Three of my Icarus Interstellar colleagues, Kelvin Long, Richard Obousy and Tabitha Smith, are attending the Nuclear & Emerging Technologies for Space conference. Lots of innovative engineering for nuclear power and propulsion – new energy conversion systems that turn radioisotopic heat (usually from Pu-238) into electrical power, and new designs for space-capable fission-reactors.
Plus some alternative technological work is being reported on. At least two Icarus Interstellar presentations, one with my name on it as co-author (I did a lot of background research for it, but Rich and Kelvin did the writing and Power-Pointing.) The second covers ignition of fusion via antimatter. Tabitha Smith is our resident nucleonics expert and is very keen to see a revival of nuclear thermal propulsion for space applications. Another concept – which I didn’t see an abstract for – is the fission-fragment rocket, which also has potential as an advanced fission reactor.
Then there’s the real fringe, but with solid experimental work to back it. Low-Energy Nuclear Reactions (misnamed “cold fusion”) were represented by two papers, one which discussed the physics and another which described a new “cold fusion” radiothermal heat-source. LENRs work by funky solid-state physics which confines deuterons in much closer proximity than they would ever experience in free states, like gas or plasma. This allows fusion tunnelling probabilities to go way, way up and so-called pycnonuclear reactions to occur. Small particles of palladium or platinum can soak up large amounts of deuterium gas and, once suitably “loaded”, in the right conditions, emit large amounts of heat for indefinite periods of time. Xiaoling Yang & George Miley’s battery produces about ~350 W/kg – a bit less than Pu-238′s 550 W/kg, but without the very nasty radiation. Not as power dense as a fission reactor, but enough to power space-probes. Given better thermoelectrics (also presented on at the conference) that heat might produce ~50 W/kg of electricity to power a probe’s electronics or even a low-thrust engine.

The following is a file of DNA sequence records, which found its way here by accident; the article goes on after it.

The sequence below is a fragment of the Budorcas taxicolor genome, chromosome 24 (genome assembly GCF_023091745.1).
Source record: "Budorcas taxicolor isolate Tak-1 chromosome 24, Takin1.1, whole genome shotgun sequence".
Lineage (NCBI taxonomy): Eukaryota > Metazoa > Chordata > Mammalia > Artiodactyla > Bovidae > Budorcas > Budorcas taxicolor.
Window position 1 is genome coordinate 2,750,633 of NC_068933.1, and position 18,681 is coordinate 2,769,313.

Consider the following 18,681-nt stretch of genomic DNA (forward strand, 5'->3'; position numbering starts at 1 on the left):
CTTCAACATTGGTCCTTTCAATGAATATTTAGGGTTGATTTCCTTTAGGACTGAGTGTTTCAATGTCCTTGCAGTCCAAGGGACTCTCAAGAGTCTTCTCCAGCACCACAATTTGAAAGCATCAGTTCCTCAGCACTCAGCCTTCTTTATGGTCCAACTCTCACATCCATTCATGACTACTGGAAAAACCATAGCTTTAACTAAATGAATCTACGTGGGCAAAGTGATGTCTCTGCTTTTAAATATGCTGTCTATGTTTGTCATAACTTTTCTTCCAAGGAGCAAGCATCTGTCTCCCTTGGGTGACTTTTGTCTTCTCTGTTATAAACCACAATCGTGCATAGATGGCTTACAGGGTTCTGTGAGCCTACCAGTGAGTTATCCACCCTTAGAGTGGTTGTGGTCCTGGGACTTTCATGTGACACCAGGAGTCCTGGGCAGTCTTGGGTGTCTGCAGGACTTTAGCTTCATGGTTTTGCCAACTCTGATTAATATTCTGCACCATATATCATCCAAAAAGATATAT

What kind of engine though? The presentation by Harold (“Sonny”) White and Paul March presents a propellantless drive, which they dub the Quantum Vacuum Plasma Thuster or Q-Thruster. It works… in test-rigs. The idea is simple – it uses the virtual particles of the vacuum to create an “ion wind” for push. Thus no onboard reaction mass required. Whether it will work in space is something they’re seeking to test in an orbital payload in the near future. Presently they quote the Q-Thruster making 0.1 N per kW of power, massing about 10 kg per kW. That’s pretty good compared to the current generation of ion-driven probes like “Dawn”, currently orbiting Vesta, which turns 2.6 kW(e) into 0.092 N thrust at maximum jet-power. Better still, there’s no propellant involved. No tanks, no piping, no flow-controls. Given power, a Q-thruster will push and push…
Imagine a nano-satellite, about 10 kg mass. Its power source is 3 kg of Miley battery – thus 100 W(e) to power the Q-thruster, and 50 W(e) for the probe’s instruments. That gives it a push of 0.01 N. A mass of 10 kg, that means ~4 kg of power/propulsion and 6 kg of instruments. The acceleration is ~0.001 m/s2, which sounds low, but isn’t really. “Dawn”, for comparison, masses ~1,290 kg at injection into deep-space and yet gets a top thrust of 0.092 N. “Dawn” also holds 450 kg of Xenon propellant in its tank, which it would exhaust in ~4.65 years at top thrust. Its maximum acceleration is just ~7E-5 m/s2, or 14 times less than our nanosat.
How long would a Miley LENR battery last? If 0.1 of the mass is deuterium (palladium really does soak it up) and the energy is from D+D -> He4 fusion (as suggested), then 100,000,000,000 seconds of heat is available at 350 W/kg. About ~3,170 years. How far would it go in that time at 0.001 m/s2 acceleration? By that stage it has reached 1/3 lightspeed (100 million m/s) and travelled over 520 light-years. In theory it could go into orbit around Alpha Centauri in 404 years, or fly past in 286 years at 0.03 c. Closer to home it would whizz past Pluto in a bit over a year.
Enough speculation for one night. Ciao!